ING to speed up reorganisation two years ahead of plan date

ING Groep NV, the biggest Dutch financial-services company, is set to complete its reorganisation two years earlier than planned after having won regulators' permission to combine its Japanese insurance unit with European operations in a 2014 initial public offering.

Under the agreement with the European Commission, ING will accelerate the sale of all of its European insurance and investment management activities by two years to the end of 2016, the Amsterdam-based company said today.

The deadline for the sale of over half of ING Life Japan was extended by two years to the end of 2015 after the company found no takers for its offer.

Since he took over in October, chief executive officer Ralph Hamers, 47, has cut the company's stake in its US insurance unit to about 57 per cent, reaching  a deal with the Netherlands on how the nation would sell US mortgage bonds it took over in a 2009 bailout.

The company today reported third-quarter profit that undershot analysts' estimates

''ING continued to make strong progress on its restructuring program in the third quarter, advancing further into the end phase of our transformation,'' Hamers said in the statement.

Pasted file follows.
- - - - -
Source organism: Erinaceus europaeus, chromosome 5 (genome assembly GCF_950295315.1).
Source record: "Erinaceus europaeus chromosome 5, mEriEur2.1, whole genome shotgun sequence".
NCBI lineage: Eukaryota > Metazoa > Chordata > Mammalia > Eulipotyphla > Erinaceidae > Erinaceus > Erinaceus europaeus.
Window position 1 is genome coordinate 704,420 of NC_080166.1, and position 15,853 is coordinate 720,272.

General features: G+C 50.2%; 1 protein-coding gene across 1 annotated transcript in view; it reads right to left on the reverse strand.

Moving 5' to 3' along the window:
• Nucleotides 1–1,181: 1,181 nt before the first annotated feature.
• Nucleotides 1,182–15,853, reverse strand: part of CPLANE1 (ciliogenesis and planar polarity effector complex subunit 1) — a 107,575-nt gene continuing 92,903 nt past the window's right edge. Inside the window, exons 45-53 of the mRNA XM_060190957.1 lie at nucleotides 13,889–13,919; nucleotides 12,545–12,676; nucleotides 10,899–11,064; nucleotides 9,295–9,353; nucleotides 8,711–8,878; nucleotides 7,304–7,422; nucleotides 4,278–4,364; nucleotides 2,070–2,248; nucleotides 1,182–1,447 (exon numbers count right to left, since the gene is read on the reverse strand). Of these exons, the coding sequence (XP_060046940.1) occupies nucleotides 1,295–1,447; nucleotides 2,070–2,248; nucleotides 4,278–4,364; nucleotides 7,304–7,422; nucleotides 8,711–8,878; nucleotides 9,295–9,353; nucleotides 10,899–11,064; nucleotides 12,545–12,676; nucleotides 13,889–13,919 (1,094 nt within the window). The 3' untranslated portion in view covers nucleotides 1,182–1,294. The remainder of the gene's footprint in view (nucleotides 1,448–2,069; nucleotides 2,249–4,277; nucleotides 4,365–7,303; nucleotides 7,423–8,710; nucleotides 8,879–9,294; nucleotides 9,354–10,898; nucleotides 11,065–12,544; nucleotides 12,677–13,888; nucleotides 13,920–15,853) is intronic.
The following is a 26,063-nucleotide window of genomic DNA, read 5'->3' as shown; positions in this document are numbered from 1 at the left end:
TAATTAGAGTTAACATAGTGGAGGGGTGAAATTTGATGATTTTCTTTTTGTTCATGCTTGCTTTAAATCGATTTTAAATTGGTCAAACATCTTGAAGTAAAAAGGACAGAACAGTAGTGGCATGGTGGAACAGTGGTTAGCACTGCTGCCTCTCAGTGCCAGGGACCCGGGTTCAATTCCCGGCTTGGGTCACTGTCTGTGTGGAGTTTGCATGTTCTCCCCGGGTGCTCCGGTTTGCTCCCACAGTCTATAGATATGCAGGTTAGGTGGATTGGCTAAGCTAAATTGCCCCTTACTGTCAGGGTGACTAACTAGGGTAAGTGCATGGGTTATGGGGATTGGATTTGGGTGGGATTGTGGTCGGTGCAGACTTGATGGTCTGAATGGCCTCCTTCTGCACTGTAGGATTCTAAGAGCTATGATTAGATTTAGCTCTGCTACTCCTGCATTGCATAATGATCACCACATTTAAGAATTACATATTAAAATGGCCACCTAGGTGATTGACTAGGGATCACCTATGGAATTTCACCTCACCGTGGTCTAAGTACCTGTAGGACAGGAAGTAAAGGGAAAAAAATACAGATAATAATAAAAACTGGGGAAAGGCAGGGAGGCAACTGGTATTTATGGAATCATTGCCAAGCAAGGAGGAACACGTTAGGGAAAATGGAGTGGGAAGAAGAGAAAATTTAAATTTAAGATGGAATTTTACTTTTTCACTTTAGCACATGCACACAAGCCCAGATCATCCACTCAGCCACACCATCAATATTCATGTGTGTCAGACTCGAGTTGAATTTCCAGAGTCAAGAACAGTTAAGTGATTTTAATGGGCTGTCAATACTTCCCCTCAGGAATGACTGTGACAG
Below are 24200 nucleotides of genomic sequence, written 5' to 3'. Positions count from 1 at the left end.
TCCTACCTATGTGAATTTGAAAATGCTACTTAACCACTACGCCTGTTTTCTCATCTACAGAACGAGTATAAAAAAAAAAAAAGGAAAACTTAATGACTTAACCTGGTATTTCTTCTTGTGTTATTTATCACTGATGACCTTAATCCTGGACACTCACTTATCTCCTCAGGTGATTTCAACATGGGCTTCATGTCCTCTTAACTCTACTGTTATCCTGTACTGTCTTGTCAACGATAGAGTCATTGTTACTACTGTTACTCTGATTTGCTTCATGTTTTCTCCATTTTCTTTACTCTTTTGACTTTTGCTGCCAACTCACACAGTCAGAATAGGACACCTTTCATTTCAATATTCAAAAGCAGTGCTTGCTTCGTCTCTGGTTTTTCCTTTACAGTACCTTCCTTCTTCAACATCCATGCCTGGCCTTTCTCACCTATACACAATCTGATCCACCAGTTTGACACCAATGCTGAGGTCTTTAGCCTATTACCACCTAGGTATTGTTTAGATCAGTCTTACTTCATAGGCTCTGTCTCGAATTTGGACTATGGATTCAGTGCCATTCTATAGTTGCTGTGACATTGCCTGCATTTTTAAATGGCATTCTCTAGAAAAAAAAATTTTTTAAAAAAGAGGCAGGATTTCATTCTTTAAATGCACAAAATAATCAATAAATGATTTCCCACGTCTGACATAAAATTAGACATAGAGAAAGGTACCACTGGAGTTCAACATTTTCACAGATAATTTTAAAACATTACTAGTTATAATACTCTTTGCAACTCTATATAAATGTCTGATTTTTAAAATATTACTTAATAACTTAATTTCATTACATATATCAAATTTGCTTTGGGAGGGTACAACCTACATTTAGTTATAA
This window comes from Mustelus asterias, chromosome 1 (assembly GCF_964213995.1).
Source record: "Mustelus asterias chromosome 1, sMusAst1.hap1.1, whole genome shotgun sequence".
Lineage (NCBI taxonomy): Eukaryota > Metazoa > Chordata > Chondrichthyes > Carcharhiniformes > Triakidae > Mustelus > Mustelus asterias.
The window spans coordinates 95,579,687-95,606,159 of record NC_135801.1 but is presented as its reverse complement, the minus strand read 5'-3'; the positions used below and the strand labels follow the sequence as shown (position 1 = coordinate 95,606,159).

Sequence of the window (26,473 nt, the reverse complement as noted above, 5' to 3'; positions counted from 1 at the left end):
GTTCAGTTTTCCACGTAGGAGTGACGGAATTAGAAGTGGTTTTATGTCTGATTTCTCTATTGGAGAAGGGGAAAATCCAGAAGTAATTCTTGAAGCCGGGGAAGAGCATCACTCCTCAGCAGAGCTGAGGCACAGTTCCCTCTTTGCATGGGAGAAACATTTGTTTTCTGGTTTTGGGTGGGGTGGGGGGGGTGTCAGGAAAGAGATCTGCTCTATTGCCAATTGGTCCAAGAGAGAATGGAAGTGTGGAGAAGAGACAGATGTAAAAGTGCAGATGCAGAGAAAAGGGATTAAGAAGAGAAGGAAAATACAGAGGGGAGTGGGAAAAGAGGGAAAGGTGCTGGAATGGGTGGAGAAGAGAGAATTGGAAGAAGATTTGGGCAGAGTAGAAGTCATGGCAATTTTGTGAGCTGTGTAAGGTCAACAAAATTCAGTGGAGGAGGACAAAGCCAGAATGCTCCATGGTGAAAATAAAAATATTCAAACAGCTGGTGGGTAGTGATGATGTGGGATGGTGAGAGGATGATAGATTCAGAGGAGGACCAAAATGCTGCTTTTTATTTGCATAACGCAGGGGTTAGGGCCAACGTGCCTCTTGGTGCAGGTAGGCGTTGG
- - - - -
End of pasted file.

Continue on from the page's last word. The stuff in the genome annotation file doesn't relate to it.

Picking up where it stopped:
Shares of the company were down 3.9 per cent to €9.28 in Amsterdam trading yesterday, for a market value of €35.6 billion. The stock had meanwhile gained 39 per cent this year.

Underlying net profit for the third-quarter of 2013 stood at €891 million as against €844 million for the same period last year, the company said today.

According to CFO Patrick Flynn, the results were "solid" and highlighted that the bank had made good progress since the financial crash of 2008 and its restructuring program was on track.

ING reached an agreement with the Dutch government back in 2008 in a bid to strengthen its capital. It received €10 billion by way of capital injection and at the same time the lender drew up a restructuring plan to gain approval for the aid from the European authorities.

The bank announced that it was advancing further into the "end phase" of this programme today, which it now believed would be completed by 2016 - two years ahead of projections.

According to ING, a €1.125-billion euro payment to the Dutch state was completed today, as also reaching an agreement on the unwinding of a bad asset back-up facility. It added, the principal amount of outstanding state aid now stood at €1.5 billion.